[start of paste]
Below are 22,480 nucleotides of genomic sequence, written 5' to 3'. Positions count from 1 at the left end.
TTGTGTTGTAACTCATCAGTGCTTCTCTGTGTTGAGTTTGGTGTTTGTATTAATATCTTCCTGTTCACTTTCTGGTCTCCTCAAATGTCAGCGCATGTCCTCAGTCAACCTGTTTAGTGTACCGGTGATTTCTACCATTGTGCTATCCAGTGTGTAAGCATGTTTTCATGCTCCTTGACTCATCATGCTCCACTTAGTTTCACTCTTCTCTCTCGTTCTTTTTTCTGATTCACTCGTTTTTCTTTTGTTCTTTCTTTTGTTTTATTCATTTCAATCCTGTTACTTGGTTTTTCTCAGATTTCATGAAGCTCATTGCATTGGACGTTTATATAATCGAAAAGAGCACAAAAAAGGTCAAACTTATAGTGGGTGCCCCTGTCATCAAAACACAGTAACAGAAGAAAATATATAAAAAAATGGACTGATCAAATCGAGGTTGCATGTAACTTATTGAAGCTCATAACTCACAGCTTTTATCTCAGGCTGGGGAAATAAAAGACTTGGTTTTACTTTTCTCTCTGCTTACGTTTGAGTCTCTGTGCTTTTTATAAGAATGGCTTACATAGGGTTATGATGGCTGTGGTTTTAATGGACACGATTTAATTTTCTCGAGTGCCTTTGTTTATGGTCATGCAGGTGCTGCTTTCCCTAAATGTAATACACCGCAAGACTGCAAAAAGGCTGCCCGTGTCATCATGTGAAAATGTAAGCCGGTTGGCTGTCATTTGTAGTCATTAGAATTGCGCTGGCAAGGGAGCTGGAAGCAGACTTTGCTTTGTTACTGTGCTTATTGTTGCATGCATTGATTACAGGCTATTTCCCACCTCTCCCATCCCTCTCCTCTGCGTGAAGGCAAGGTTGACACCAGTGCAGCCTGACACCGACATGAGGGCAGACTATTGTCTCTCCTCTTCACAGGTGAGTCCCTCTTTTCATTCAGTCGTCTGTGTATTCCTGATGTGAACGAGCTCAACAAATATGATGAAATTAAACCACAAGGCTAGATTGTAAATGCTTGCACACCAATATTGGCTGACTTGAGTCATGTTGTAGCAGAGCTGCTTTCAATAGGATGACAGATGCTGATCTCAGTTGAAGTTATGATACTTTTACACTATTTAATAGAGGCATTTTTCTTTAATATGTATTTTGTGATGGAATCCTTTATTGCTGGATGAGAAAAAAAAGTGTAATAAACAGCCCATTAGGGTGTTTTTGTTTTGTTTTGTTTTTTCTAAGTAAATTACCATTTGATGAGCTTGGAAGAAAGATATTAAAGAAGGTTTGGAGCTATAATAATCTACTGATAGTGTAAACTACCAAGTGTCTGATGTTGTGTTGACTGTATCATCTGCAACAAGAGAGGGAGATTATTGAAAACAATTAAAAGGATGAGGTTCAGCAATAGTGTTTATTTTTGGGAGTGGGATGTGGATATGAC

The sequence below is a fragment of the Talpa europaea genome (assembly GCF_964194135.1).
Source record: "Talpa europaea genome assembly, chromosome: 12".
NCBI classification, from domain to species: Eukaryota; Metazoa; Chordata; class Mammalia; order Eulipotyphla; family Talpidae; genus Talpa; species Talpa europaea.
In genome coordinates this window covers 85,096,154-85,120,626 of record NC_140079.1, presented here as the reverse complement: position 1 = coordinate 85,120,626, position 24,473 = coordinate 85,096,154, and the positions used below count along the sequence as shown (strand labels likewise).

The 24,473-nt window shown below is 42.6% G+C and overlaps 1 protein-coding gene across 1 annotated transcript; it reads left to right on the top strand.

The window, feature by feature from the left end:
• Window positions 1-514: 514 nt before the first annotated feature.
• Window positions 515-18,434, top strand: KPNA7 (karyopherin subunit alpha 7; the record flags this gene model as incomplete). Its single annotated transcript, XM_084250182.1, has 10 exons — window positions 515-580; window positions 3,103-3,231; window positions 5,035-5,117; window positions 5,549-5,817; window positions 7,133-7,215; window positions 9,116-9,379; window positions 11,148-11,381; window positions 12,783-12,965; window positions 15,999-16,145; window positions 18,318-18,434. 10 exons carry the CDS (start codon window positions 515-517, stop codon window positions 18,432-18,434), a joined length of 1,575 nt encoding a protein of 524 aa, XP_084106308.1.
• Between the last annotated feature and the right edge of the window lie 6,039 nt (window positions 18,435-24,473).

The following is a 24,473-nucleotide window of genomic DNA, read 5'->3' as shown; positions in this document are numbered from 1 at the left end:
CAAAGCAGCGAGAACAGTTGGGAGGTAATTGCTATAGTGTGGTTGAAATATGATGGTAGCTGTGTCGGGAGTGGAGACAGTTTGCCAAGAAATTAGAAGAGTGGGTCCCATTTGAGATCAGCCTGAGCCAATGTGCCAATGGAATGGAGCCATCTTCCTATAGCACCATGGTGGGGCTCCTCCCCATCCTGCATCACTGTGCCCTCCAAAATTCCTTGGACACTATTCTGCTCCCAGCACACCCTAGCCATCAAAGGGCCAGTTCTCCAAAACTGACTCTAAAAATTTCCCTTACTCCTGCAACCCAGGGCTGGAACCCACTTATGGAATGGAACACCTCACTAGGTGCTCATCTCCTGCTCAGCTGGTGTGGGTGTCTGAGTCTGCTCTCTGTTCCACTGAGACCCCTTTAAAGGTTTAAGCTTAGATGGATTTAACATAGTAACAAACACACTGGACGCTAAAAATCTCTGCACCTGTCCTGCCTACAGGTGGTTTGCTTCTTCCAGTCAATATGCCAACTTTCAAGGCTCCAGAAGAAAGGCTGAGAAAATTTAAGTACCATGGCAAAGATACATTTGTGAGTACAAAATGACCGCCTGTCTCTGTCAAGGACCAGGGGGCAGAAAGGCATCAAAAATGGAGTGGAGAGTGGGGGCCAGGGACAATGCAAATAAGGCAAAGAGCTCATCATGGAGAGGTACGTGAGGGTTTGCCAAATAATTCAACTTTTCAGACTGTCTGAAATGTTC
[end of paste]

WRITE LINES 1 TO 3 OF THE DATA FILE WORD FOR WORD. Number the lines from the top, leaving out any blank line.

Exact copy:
Below are 22,480 nucleotides of genomic sequence, written 5' to 3'. Positions count from 1 at the left end.
TTGTGTTGTAACTCATCAGTGCTTCTCTGTGTTGAGTTTGGTGTTTGTATTAATATCTTCCTGTTCACTTTCTGGTCTCCTCAAATGTCAGCGCATGTCCTCAGTCAACCTGTTTAGTGTACCGGTGATTTCTACCATTGTGCTATCCAGTGTGTAAGCATGTTTTCATGCTCCTTGACTCATCATGCTCCACTTAGTTTCACTCTTCTCTCTCGTTCTTTTTTCTGATTCACTCGTTTTTCTTTTGTTCTTTCTTTTGTTTTATTCATTTCAATCCTGTTACTTGGTTTTTCTCAGATTTCATGAAGCTCATTGCATTGGACGTTTATATAATCGAAAAGAGCACAAAAAAGGTCAAACTTATAGTGGGTGCCCCTGTCATCAAAACACAGTAACAGAAGAAAATATATAAAAAAATGGACTGATCAAATCGAGGTTGCATGTAACTTATTGAAGCTCATAACTCACAGCTTTTATCTCAGGCTGGGGAAATAAAAGACTTGGTTTTACTTTTCTCTCTGCTTACGTTTGAGTCTCTGTGCTTTTTATAAGAATGGCTTACATAGGGTTATGATGGCTGTGGTTTTAATGGACACGATTTAATTTTCTCGAGTGCCTTTGTTTATGGTCATGCAGGTGCTGCTTTCCCTAAATGTAATACACCGCAAGACTGCAAAAAGGCTGCCCGTGTCATCATGTGAAAATGTAAGCCGGTTGGCTGTCATTTGTAGTCATTAGAATTGCGCTGGCAAGGGAGCTGGAAGCAGACTTTGCTTTGTTACTGTGCTTATTGTTGCATGCATTGATTACAGGCTATTTCCCACCTCTCCCATCCCTCTCCTCTGCGTGAAGGCAAGGTTGACACCAGTGCAGCCTGACACCGACATGAGGGCAGACTATTGTCTCTCCTCTTCACAGGTGAGTCCCTCTTTTCATTCAGTCGTCTGTGTATTCCTGATGTGAACGAGCTCAACAAATATGATGAAATTAAACCACAAGGCTAGATTGTAAATGCTTGCACACCAATATTGGCTGACTTGAGTCATGTTGTAGCAGAGCTGCTTTCAATAGGATGACAGATGCTGATCTCAGTTGAAGTTATGATACTTTTACACTATTTAATAGAGGCATTTTTCTTTAATATGTATTTTGTGATGGAATCCTTTATTGCTGGATGAGAAAAAAAAGTGTAATAAACAGCCCATTAGGGTGTTTTTGTTTTGTTTTGTTTTTTCTAAGTAAATTACCATTTGATGAGCTTGGAAGAAAGATATTAAAGAAGGTTTGGAGCTATAATAATCTACTGATAGTGTAAACTACCAAGTGTCTGATGTTGTGTTGACTGTATCATCTGCAACAAGAGAGGGAGATTATTGAAAACAATTAAAAGGATGAGGTTCAGCAATAGTGTTTATTTTTGGGAGTGGGATGTGGATATGAC

The sequence below is a fragment of the Talpa europaea genome (assembly GCF_964194135.1).